April 5, 2024
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This Black History Month, let’s reflect on how far we have come

IN THIS ARTICLE

By Jerry Abraham

Since the COVID-19 vaccines were made available to Californians, we have worked hard to communicate the importance of everyone eligible getting vaccinated and boosted. A large part of this effort was eliminating the barriers that prevented our black and brown communities from equitable access to vaccines.

The COVID-19 pandemic pushed health and healthcare disparities to the forefront. Its disproportionate impact on our communities — in the form of low vaccination rates, hospitalizations, and deaths — has propelled the issues of health inequity and racism to news headlines and national conversations. The pandemic gave us a lens to address the importance of focusing on health equity and bringing resources, vaccines and boosters to our communities.

This Black History Month, we celebrate our diverse culture and the accomplishments of Black and African American trailblazers with this year’s national theme, “Black Resistance.” Health inequities rooted in racism and discrimination are a well-documented part of our history. This year’s national theme should remind each of us to be an advocate and continue to fight for freedom, justice, and liberty for all.

Addressing these types of healthcare disparities is essential as they are a part of our history and directly shape the way our communities receive or do not receive healthcare. Improvements have been made, but disparities persist. More than 50 years later, the words of Dr. Martin Luther King, Jr., “Of all the forms of inequality, injustice in health care is the most shocking and inhumane,” remain accurate and relevant.

Early on, the California Department of Public Health recognized the importance of partnering with Black and African American medical experts like myself to address our community’s concerns and amplify the information we needed to understand what we were facing the pandemic.

Together, we have conducted outreach to our communities, providing ongoing access to COVID-19 updates, critical information, resources, town halls, webinars and community conversations and worked towards dispelling myths and misinformation about the vaccines and boosters.

These outreach efforts included two key campaigns designed to engage our communities – Shot of Faith and the Beauty & Barbershop Health Initiative. Shot of Faith partnered with churches throughout the state to execute educational town halls and vaccine and boosters clinics. During the church town halls, doctors provided updates and spent time answering COVID-19 questions from congregations. The Beauty & Barbershop initiative helped raise awareness of the importance of practicing measures that could keep communities safer and getting vaccinated and boosted to fight COVID-19 through engaging consumers one-on-one with information, conversations and clinics.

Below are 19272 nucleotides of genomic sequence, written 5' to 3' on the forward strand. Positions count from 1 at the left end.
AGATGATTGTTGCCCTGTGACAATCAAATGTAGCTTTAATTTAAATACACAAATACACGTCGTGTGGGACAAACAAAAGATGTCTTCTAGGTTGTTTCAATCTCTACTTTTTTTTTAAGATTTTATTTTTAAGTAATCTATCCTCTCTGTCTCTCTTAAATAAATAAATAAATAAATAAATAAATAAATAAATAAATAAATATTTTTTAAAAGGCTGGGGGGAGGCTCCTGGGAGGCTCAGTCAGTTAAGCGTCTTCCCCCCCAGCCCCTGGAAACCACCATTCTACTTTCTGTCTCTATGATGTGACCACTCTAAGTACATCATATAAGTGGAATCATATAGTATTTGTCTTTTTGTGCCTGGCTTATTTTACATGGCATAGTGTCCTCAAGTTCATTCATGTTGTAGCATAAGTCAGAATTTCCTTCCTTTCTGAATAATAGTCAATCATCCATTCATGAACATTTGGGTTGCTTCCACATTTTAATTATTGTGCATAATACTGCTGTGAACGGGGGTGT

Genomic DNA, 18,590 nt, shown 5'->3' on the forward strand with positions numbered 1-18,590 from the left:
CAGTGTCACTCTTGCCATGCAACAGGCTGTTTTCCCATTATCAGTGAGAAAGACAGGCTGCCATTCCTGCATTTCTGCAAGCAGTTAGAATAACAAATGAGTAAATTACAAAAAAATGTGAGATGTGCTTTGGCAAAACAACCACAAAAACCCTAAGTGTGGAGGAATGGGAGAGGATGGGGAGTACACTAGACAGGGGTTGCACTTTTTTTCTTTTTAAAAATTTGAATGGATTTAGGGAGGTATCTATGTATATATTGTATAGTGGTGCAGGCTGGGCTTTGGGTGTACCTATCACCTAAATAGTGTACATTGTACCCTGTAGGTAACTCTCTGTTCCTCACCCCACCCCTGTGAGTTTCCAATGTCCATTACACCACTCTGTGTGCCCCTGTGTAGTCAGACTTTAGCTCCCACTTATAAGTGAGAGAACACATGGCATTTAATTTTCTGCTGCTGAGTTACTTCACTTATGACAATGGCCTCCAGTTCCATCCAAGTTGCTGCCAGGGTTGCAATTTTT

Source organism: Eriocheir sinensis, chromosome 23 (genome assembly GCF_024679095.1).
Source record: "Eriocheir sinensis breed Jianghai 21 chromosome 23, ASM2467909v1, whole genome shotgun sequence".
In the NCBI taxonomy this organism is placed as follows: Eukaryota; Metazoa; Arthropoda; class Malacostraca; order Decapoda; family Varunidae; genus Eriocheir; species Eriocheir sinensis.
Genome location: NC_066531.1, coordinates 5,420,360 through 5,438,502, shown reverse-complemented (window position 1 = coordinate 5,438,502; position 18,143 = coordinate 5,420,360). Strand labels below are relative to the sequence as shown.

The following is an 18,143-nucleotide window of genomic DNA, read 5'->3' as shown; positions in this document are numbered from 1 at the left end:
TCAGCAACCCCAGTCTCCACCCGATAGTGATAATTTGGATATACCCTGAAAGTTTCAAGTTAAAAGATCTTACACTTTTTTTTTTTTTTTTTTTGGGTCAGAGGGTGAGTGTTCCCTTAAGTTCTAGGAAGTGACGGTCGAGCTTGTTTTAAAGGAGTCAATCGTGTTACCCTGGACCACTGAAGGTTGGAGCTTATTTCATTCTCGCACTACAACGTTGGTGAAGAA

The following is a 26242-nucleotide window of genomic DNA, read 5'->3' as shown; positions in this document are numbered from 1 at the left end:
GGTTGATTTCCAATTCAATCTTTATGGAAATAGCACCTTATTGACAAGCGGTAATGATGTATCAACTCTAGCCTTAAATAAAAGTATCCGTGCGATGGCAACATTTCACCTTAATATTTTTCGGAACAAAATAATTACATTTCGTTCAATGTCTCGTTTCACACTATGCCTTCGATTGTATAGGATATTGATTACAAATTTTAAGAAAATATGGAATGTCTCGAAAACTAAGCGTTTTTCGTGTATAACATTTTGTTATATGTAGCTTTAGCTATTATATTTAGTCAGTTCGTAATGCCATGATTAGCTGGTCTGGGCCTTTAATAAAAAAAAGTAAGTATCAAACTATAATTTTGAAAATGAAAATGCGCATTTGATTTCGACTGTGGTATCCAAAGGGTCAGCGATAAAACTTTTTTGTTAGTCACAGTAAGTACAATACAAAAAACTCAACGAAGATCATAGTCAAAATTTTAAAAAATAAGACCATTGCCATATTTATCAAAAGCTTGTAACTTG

Partnerships like these are intentional steps that help make an impact as we continue to face a health care system that often disregards our needs, and to address systemic racism that has morphed into a public health crisis. Through all of these challenges, Black and African Americans have persisted.

As we celebrate Black History Month, I encourage you to remember our past, reflect on our achievements and be encouraged by our gains, while continuing to prioritize working towards equitable healthcare for our generations to come.

This includes protecting ourselves and communities from COVID-19 with the tools we have – getting vaccinated and boosted, staying home if you’re sick, washing your hands, testing if you believe you’ve been infected and seeking treatment immediately if you test positive.

We have come a long way and have more work to do. I have no doubt that together, we can achieve great things including health equity for all.

To schedule an appointment for a vaccination or a booster, visit MyTurn.ca.gov.

Dr. Jerry Abraham is the director of Kedren Vaccines in South Los Angeles and serves as the Assistant Secretary-Treasurer of the Los Angeles Academy of Family Physicians, Treasurer of the Los Angeles County Medical Association, Trustee of the California Medical Association, and Councilor on Constitution & Bylaws for our American Medical Association.